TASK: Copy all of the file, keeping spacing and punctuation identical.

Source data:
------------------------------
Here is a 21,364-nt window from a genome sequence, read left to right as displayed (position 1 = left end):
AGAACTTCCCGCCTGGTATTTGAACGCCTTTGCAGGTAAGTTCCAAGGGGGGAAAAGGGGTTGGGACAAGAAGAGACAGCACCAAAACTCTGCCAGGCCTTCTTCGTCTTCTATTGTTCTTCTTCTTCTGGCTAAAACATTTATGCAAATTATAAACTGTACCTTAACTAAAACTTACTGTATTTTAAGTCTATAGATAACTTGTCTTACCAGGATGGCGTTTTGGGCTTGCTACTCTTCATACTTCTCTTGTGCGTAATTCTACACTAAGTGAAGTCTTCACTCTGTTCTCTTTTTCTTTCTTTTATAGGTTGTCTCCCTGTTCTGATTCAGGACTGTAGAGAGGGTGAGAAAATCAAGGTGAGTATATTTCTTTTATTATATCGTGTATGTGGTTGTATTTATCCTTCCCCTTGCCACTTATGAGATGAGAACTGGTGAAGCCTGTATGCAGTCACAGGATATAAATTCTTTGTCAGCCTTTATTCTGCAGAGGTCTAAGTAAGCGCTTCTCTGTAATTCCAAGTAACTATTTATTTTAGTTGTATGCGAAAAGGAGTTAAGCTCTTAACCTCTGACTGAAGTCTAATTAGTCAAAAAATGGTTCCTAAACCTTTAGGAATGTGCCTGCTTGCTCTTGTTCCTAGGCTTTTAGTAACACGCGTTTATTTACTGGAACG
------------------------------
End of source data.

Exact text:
Here is a 21,364-nt window from a genome sequence, read left to right as displayed (position 1 = left end):
AGAACTTCCCGCCTGGTATTTGAACGCCTTTGCAGGTAAGTTCCAAGGGGGGAAAAGGGGTTGGGACAAGAAGAGACAGCACCAAAACTCTGCCAGGCCTTCTTCGTCTTCTATTGTTCTTCTTCTTCTGGCTAAAACATTTATGCAAATTATAAACTGTACCTTAACTAAAACTTACTGTATTTTAAGTCTATAGATAACTTGTCTTACCAGGATGGCGTTTTGGGCTTGCTACTCTTCATACTTCTCTTGTGCGTAATTCTACACTAAGTGAAGTCTTCACTCTGTTCTCTTTTTCTTTCTTTTATAGGTTGTCTCCCTGTTCTGATTCAGGACTGTAGAGAGGGTGAGAAAATCAAGGTGAGTATATTTCTTTTATTATATCGTGTATGTGGTTGTATTTATCCTTCCCCTTGCCACTTATGAGATGAGAACTGGTGAAGCCTGTATGCAGTCACAGGATATAAATTCTTTGTCAGCCTTTATTCTGCAGAGGTCTAAGTAAGCGCTTCTCTGTAATTCCAAGTAACTATTTATTTTAGTTGTATGCGAAAAGGAGTTAAGCTCTTAACCTCTGACTGAAGTCTAATTAGTCAAAAAATGGTTCCTAAACCTTTAGGAATGTGCCTGCTTGCTCTTGTTCCTAGGCTTTTAGTAACACGCGTTTATTTACTGGAACG